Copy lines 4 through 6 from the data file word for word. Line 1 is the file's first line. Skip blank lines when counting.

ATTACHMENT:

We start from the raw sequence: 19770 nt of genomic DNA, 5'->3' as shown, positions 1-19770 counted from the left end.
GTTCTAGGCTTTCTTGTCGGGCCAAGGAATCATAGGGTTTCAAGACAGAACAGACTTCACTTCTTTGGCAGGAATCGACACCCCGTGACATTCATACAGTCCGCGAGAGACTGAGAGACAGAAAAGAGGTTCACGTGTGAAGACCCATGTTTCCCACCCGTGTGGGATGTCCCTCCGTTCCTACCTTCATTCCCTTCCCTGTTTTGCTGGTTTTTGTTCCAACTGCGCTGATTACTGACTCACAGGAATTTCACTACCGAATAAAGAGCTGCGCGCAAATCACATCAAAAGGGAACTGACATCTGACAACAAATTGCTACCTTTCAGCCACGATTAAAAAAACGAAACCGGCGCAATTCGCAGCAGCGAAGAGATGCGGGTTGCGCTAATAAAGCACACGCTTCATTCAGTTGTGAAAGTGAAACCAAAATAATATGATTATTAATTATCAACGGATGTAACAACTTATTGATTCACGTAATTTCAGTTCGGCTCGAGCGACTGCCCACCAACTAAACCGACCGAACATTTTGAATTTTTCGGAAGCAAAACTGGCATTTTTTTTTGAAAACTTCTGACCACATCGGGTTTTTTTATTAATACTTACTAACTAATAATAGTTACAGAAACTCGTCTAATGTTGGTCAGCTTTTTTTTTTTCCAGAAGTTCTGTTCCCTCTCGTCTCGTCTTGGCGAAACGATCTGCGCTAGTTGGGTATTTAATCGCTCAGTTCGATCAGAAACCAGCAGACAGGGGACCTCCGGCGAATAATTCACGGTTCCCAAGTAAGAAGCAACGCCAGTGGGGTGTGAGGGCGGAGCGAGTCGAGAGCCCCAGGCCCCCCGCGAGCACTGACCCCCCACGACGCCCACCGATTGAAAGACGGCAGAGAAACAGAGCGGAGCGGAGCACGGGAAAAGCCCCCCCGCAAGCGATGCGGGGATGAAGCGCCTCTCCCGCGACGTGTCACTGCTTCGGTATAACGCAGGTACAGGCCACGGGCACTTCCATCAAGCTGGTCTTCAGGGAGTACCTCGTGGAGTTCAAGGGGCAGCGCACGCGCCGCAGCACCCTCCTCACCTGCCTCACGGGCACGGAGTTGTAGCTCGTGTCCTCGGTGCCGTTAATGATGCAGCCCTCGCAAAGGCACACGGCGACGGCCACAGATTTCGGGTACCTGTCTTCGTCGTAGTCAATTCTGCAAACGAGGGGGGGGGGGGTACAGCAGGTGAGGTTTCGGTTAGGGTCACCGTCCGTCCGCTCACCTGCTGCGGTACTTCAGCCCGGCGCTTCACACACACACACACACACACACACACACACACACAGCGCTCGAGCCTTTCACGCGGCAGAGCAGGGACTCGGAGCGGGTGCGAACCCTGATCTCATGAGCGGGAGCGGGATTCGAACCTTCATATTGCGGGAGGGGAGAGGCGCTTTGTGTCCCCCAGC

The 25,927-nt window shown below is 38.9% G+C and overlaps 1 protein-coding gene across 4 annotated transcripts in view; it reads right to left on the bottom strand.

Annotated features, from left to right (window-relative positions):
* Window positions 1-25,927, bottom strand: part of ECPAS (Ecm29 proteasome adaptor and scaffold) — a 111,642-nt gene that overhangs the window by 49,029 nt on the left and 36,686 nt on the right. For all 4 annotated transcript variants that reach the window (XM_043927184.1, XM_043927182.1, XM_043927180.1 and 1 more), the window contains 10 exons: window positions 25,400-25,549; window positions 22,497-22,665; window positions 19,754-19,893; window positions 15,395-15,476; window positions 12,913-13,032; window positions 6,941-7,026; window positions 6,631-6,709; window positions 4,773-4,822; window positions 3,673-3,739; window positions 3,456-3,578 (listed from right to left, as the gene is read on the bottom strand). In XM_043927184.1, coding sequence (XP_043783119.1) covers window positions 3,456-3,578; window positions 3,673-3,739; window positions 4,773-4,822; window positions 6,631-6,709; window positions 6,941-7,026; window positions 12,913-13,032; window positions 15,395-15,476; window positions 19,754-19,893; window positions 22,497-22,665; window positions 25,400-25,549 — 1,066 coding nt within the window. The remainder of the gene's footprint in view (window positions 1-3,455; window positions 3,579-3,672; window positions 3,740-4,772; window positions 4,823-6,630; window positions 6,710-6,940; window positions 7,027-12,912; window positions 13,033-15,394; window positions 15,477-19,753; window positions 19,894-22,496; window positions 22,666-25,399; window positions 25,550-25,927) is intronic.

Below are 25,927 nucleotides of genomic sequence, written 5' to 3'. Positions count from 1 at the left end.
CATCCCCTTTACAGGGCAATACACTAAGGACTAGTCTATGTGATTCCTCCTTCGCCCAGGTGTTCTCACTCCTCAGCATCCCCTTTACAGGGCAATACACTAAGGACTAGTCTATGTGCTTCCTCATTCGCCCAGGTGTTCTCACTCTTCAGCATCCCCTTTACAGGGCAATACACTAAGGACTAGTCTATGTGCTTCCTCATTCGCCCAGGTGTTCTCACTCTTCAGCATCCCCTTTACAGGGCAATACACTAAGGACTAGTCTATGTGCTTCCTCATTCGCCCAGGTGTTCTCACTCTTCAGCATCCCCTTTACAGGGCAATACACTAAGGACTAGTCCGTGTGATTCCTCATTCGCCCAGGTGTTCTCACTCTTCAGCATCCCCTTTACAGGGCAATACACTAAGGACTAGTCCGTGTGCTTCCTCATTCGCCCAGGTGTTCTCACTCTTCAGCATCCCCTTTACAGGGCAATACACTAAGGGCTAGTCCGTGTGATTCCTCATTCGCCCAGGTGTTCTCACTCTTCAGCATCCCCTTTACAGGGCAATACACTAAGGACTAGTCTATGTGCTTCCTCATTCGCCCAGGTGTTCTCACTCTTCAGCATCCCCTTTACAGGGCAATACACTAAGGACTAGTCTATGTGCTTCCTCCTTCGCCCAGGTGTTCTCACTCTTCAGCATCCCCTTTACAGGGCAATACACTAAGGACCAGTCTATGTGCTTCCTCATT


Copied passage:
Annotated features, from left to right (window-relative positions):
* Window positions 1-25,927, bottom strand: part of ECPAS (Ecm29 proteasome adaptor and scaffold) — a 111,642-nt gene that overhangs the window by 49,029 nt on the left and 36,686 nt on the right. For all 4 annotated transcript variants that reach the window (XM_043927184.1, XM_043927182.1, XM_043927180.1 and 1 more), the window contains 10 exons: window positions 25,400-25,549; window positions 22,497-22,665; window positions 19,754-19,893; window positions 15,395-15,476; window positions 12,913-13,032; window positions 6,941-7,026; window positions 6,631-6,709; window positions 4,773-4,822; window positions 3,673-3,739; window positions 3,456-3,578 (listed from right to left, as the gene is read on the bottom strand). In XM_043927184.1, coding sequence (XP_043783119.1) covers window positions 3,456-3,578; window positions 3,673-3,739; window positions 4,773-4,822; window positions 6,631-6,709; window positions 6,941-7,026; window positions 12,913-13,032; window positions 15,395-15,476; window positions 19,754-19,893; window positions 22,497-22,665; window positions 25,400-25,549 — 1,066 coding nt within the window. The remainder of the gene's footprint in view (window positions 1-3,455; window positions 3,579-3,672; window positions 3,740-4,772; window positions 4,823-6,630; window positions 6,710-6,940; window positions 7,027-12,912; window positions 13,033-15,394; window positions 15,477-19,753; window positions 19,894-22,496; window positions 22,666-25,399; window positions 25,550-25,927) is intronic.

Below are 25,927 nucleotides of genomic sequence, written 5' to 3'. Positions count from 1 at the left end.